A prototype bicycle by Geoff Apps


Gorgeous bike design

A prototype bicycle built by Geoff Apps in 2006, prompted by the availability of the Shimano Nexus Inter-8 hub gear. An article about Geoff appeared in the CTC 'Cycle' magazine Aug-Sept 2010 edition. There's something strangely Valkyriesque about this image, and it's a beautiful machine. I asked on his blog if he'd mind me reproducing it here, and I'm pleased he agreed (click image to view on Flickr).

The story behind all this is a familiar one: a British visionary inventor unable to achieve worldwide commercial success, the USA or Japan does it instead. Geoff's brand of bike is Cleland Cycles, a brief history of which can be read on his own website, so there's no point repeating it all here, but the comparison that has been made between his all-terrain bicycle designs and those from California that began to appear on the British market in the mid 1980s does not appear to me to be too valid. Apps-style cross country cycling is not the same as Marin County mountain biking.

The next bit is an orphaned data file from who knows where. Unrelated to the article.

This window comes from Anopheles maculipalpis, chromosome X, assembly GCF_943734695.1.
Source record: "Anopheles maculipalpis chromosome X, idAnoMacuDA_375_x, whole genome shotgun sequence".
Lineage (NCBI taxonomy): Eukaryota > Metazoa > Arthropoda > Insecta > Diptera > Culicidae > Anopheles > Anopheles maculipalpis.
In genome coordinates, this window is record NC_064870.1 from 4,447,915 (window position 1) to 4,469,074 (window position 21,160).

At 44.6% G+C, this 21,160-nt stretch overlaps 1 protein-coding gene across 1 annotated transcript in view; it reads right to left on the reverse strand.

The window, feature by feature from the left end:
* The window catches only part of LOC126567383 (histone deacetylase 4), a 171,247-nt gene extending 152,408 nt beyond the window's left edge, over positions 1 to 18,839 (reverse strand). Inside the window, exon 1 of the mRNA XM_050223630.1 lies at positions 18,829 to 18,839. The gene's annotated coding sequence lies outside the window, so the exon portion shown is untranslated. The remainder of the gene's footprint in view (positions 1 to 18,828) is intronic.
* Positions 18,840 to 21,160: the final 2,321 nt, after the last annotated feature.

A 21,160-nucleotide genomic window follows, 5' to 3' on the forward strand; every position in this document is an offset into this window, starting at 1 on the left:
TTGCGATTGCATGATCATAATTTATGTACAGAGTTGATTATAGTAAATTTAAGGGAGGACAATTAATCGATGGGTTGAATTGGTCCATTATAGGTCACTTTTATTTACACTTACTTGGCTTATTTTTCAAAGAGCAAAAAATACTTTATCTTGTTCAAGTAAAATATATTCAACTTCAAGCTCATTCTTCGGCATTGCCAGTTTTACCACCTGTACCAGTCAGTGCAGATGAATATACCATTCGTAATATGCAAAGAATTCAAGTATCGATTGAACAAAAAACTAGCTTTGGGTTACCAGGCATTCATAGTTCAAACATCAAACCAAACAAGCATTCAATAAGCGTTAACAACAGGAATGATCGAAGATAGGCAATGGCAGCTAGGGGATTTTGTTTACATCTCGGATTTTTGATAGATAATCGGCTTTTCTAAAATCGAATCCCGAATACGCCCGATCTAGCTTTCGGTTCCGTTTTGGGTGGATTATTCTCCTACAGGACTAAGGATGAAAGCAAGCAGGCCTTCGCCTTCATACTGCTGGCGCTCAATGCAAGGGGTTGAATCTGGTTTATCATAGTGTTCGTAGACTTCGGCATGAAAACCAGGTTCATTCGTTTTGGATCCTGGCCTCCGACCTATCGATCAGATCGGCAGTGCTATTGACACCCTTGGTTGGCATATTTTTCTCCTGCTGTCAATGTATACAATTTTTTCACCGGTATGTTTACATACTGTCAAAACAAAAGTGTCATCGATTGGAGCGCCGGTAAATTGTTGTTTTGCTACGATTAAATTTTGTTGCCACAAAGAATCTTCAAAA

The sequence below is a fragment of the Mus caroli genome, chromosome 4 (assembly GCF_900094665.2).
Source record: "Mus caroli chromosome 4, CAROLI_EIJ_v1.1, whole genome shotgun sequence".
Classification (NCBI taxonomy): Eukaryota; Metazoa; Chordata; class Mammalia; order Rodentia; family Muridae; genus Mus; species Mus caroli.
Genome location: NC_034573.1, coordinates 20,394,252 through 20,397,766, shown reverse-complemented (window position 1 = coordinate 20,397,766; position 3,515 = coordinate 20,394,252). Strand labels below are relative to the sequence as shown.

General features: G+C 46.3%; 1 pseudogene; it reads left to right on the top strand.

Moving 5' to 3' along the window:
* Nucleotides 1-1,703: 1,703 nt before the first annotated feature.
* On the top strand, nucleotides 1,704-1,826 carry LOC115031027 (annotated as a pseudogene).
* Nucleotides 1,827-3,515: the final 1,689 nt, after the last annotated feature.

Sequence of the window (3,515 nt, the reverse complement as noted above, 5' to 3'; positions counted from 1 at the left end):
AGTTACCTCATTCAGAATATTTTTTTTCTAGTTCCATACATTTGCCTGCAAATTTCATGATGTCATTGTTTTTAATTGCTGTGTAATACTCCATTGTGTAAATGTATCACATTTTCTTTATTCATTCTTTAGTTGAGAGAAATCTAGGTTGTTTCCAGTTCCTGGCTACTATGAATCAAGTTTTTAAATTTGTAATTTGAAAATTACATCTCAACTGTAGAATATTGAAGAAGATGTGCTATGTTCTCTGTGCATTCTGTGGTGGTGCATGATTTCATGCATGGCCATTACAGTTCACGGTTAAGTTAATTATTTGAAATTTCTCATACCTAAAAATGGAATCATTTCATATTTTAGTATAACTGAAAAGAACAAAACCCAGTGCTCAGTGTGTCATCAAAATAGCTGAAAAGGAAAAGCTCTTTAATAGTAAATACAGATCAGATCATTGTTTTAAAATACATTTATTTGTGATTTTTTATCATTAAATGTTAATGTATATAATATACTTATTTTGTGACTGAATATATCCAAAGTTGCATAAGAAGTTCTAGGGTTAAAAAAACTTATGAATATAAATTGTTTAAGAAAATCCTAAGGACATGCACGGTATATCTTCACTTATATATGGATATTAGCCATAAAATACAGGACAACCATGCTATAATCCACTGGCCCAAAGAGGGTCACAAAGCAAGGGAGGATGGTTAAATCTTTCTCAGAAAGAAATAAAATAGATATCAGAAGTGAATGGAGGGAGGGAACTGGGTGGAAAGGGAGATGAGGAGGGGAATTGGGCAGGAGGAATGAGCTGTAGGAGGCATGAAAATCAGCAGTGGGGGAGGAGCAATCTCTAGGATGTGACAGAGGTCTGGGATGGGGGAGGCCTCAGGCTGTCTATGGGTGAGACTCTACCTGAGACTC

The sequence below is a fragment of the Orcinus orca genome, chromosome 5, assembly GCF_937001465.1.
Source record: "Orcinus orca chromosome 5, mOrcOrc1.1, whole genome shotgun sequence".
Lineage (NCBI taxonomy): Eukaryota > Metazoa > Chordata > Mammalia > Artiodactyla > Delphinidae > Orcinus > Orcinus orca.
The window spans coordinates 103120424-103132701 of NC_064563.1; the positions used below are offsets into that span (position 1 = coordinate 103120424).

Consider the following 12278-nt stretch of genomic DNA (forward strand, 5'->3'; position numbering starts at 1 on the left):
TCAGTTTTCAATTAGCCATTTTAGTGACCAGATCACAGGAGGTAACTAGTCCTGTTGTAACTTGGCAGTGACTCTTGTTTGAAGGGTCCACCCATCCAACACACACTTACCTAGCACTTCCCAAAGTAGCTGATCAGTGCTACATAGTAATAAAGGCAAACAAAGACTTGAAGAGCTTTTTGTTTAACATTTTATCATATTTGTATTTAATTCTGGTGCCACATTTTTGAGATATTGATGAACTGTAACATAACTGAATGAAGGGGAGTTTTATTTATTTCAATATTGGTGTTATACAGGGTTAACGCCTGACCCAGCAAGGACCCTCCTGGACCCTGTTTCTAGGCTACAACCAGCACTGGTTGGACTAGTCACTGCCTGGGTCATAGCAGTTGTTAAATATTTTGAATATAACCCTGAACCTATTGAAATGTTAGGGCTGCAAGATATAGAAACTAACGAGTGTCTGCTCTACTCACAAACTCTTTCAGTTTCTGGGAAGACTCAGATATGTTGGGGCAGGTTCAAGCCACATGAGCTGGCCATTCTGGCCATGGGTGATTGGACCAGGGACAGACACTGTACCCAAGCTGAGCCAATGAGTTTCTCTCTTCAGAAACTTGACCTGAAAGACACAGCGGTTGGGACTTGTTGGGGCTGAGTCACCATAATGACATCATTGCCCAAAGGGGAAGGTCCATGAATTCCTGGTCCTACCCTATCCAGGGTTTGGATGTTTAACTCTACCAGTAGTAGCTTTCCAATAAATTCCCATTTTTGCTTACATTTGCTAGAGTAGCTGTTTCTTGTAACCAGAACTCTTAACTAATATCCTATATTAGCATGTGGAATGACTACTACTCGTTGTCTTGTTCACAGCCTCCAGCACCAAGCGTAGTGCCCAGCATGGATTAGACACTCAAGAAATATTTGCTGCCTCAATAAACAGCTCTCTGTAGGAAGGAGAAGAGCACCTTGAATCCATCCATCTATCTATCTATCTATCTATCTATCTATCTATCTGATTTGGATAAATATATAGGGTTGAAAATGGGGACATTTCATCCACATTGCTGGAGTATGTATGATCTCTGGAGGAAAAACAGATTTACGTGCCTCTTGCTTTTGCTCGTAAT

Geoff has a motorcycle trials background, in which the rider is almost vertical as he stands on the pedals, and this influenced the design of his bicycles, with the rider also fairly vertical but sitting on a saddle. This is the Cleland riding philosphy, which again he describes on his website. Mountain bikers you see riding around the British countryside are indeed noticeable for this upright position. But that is not how the professionals do it.

Mountain biker

2002 Commonwealth Games mountain biking competition (my photo)

This racing cyclist on a Gary Fisher MTB adopts a similar position to road riders, leaning well forward with her weight over the chainset, and she is able to reach down to adjust the fork as she rides. The bars are lower than the saddle. This was eight years ago but they are the same today.

Modern mountain bikes with full suspension are ugly contraptions. The Geoff Apps prototype is certainly not, even with the height of the bars. I don't think it really matters if a bicycle like this remains a one-off, a unique creation, even if Carlton Reid wrote in the CTC mag article that "Apps missed the mountain biking wave." Geoff's 1980 Range Rider design is certainly less idiosyncratic and more like a conventional off-roader, but as I remember it, the late 80s and early 90s is when mountain bikes started to become popular in the UK, by which time American bike manufacturers with bigger markets and economies of scale were already churning them out in large numbers.